A fair trade model is more than just good economics. It’s a moral imperative.
Seventy percent of impoverished adults are women, according to Fair Trade USA. While the reasons may vary from region to region, in many societies, women are put at a distinct disadvantage because of long held patriarchal beliefs and gendered assumptions. This problem is only heightened when resources are already limited, like they are in the developing world. In these regions, women are often excluded from key industries and denied an education; instead of seeking work, women are encouraged to tend to the home and community. In addition, women often have less access than men to important community resources such as medical care, credit, and career training.
When women are offered few resources and few opportunities for their voices to be heard, they have little ability as individuals to improve their means. Yet they have the potential to make an extraordinary impact on their households and communities if given the chance. They’re often tasked with the society sustaining responsibilities of rearing children, tending to crops, and providing clean water. If given the proper information and adequate resources, women make immediate improvements that serve as building blocks for future growth.
When considering sustainable aid, human rights organizations and fair trade companies seek to break down traditional employment barriers by offering impartial, equal opportunity employment. Fair trade jobs not only provide consistent work and a livable wage, they create an infrastructure that empowers women through training, educational opportunities, childcare, microloans, team building, and savings matching programs. They give women independence and they give them a safe space for voicing concerns. In the long term, they help balance the power between male and female, making it possible for societies to function for the benefit of everyone.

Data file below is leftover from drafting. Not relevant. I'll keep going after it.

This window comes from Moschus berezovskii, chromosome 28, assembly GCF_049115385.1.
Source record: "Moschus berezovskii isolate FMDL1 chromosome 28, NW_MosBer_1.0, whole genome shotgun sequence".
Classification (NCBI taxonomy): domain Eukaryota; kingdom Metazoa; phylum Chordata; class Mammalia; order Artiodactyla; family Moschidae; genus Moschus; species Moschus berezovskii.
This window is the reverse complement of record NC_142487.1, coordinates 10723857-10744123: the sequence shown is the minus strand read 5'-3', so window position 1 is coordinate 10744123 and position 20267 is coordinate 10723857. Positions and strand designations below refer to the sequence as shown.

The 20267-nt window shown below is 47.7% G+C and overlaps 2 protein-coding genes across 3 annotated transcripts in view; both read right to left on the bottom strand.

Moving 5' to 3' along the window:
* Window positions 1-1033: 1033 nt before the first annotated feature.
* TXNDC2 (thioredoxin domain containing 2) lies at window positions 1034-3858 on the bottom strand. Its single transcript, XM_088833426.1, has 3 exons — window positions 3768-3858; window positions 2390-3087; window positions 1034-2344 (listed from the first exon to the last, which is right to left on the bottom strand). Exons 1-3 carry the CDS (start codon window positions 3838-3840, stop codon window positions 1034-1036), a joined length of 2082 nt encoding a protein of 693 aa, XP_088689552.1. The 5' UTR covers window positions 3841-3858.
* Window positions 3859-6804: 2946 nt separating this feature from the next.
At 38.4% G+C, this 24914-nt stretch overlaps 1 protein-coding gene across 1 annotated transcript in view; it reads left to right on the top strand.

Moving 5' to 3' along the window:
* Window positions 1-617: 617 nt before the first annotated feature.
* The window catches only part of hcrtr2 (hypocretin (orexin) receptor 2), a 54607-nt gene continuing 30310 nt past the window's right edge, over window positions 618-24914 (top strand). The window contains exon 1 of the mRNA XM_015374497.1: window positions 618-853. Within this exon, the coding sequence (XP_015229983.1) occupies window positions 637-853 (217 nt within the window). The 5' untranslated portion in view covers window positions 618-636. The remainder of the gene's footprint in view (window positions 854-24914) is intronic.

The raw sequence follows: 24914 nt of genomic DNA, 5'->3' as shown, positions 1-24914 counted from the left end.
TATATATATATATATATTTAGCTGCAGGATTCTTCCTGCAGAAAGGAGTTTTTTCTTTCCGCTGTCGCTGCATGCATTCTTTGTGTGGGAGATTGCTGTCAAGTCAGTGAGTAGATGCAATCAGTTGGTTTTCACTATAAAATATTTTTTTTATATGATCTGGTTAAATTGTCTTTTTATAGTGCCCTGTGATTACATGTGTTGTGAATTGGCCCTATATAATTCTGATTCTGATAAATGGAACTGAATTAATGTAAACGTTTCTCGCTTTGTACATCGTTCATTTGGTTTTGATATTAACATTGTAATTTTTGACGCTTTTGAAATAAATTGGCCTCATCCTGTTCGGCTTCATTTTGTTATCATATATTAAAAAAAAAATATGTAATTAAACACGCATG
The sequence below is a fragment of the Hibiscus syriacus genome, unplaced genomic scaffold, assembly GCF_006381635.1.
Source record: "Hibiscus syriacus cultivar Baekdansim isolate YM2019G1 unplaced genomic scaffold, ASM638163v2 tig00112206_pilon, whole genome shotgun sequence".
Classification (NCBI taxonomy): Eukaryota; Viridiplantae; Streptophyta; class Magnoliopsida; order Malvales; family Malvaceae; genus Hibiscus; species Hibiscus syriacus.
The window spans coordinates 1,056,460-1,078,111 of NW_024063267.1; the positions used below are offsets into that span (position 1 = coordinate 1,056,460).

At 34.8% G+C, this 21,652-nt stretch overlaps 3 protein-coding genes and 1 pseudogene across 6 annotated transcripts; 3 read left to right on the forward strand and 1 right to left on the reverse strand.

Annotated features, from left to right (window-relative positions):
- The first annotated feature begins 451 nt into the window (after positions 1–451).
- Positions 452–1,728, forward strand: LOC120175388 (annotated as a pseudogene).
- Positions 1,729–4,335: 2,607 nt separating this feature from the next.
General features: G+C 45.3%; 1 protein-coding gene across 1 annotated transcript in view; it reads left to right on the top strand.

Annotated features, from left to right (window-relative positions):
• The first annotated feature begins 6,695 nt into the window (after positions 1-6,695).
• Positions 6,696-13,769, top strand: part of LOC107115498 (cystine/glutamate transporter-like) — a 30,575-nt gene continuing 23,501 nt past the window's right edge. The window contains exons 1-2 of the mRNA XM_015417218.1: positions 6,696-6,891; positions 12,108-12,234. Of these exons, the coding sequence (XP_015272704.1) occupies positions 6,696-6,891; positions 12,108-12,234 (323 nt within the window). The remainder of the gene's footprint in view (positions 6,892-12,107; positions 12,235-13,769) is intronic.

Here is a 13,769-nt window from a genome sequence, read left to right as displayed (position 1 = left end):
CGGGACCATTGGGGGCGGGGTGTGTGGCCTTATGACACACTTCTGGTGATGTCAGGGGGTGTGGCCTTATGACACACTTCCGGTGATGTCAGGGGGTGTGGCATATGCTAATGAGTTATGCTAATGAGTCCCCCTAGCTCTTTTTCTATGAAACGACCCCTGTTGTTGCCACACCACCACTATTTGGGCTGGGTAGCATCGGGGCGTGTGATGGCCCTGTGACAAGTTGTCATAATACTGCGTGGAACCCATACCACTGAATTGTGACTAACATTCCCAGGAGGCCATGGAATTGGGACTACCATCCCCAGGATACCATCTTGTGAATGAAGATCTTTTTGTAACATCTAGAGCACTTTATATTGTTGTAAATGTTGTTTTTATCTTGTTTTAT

But how do we ensure that fair trade opportunities are truly fair? How can we, separated by hundreds or thousands of miles from fair trade co-ops, provide opportunity without encouraging dependence? This is an issue I think about often, as someone who runs an online store and blogs regularly about the topic; here's what I've found.
A successful fair trade operation relies on strong local leadership. Take Marceline Ouedraogo—she founded a woman-owned Shea co-op in her native Burkina Faso (a country located in West Africa) to address the economic disadvantages of women in her community. The program is self-sustaining and profitable for all members. The Hinga Kawa Women’s Association in Rwanda functions similarly. Rather than working for a larger coffee plantation, women earn wages directly from the coffee they produce, providing for basic needs and education for their children.
Likewise, Jesus’ Economy’s Empowering Women program in Bihar, India relies on local representatives to organize community projects, provide training, and spread the message of Christ’s redemptive love. It’s a fair trade model with the potential for longevity—for positive, society wide change.
In the words of the secretary of Hinga Kawa Women’s Association:
“[Fair trade is] a way for us to sell the coffee that we grew. It allows us to take pride in our work, and it is also a support network. It is a time for us to come together and talk about our hardships with other women who have experienced the same challenges. And it is a time for us to sing and dance... and laugh. For many women, this meeting might be the only time they've smiled all day."
We Can Change the World by Promoting Fair Trade
Fair Trade empowers women, thereby empowering communities. Empowered communities can change the world!
We as Christians have an obligation to support and promote fair wages and safe working conditions for all, to build up our sisters and brothers, to walk beside them on this rocky path of life.
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